Law professors rip Trump legal team’s memo claiming vast executive power
More than a dozen lawyers and legal scholars have signed onto a letter to two top White House lawyers, torching an argument deployed by President Trump’s personal attorneys that the president cannot obstruct justice.
The letter, sent on Monday to White House counsel Don McGahn and special counsel to the president Emmet Flood, sharply rebuts a letter sent by Trump’s attorneys to special counsel Robert Mueller earlier this year, arguing that the president has unfettered authority over all federal investigations, including the right to end them.
“The Office of the President is not a get out of jail free card for lawless behavior,” the letter reads. “Indeed, our country’s Founders made it clear in the Declaration of Independence that they did not believe that even a king had such powers; they specifically cited King George’s obstruction of justice as among the ‘injuries and usurpations’ that justified independence.”
“Our Founders would not have created — and did not create — a Constitution that would permit the President to use his powers to violate the laws for corrupt and self-interested reasons.”
The letter was signed by 14 prominent legal scholars and law professors, including Harvard University professor Laurence Tribe, former Obama White House ethics czar Norm Eisen and Asha Rangappa, a CNN analyst and former FBI special agent.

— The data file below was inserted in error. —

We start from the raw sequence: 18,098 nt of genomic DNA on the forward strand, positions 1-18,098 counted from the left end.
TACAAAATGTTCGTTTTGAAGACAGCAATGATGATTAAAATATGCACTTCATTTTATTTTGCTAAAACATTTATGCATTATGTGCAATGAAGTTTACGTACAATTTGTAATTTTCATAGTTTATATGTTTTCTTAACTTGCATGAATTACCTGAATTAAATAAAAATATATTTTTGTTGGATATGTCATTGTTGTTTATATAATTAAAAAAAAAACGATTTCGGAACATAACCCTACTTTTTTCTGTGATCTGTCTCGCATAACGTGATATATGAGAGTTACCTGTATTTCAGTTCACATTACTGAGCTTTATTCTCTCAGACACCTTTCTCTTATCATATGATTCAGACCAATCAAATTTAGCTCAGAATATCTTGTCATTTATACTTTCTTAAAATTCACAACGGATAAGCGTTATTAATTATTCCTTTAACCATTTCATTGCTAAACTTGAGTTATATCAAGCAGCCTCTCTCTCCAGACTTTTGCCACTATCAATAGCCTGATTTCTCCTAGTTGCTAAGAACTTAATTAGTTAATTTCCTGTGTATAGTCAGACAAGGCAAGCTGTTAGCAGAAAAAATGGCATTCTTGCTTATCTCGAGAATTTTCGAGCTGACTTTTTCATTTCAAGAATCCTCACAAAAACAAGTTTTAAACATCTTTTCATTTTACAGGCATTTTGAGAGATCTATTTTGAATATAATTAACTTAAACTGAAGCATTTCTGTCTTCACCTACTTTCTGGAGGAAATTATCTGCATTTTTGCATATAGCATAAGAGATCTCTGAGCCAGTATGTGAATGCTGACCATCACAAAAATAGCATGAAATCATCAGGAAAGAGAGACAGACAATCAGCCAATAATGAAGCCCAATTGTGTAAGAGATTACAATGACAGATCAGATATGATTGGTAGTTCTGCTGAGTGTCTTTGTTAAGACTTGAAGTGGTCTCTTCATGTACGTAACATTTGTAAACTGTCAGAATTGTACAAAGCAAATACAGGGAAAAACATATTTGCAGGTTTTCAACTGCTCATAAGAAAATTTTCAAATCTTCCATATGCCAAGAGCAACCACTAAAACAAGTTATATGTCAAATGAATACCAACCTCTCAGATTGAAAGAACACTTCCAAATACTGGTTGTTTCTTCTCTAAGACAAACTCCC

Politico first reported the letter on Tuesday.
The letter came days after The New York Times published a letter sent to Mueller in January by John Dowd and Jay Sekulow, two of the president’s personal attorneys, asserting a broad view of the president’s constitutional authority.
That letter argued that the president cannot obstruct justice, because he is ultimately the nation’s top law enforcement official and can end federal investigations whenever he so chooses.
But the letter sent to White House lawyers on Monday takes a sharply different view of the president’s authority. It argues that Trump is subject to the same laws barring obstruction of justice as everybody else.
“The federal obstruction laws, with their bar on corruptly-motivated actions, apply whether the president obstructs an investigation through firing officials leading it, shutting down the investigation, ordering the destruction of documents, or dangling or issuing pardons to induce witnesses to impede the investigation,” the letter reads.
“Just as the President could not use otherwise lawful firing powers in exchange for a bribe without running afoul of federal bribery laws, he is not free to exempt himself from the application of the obstruction of justice laws.”
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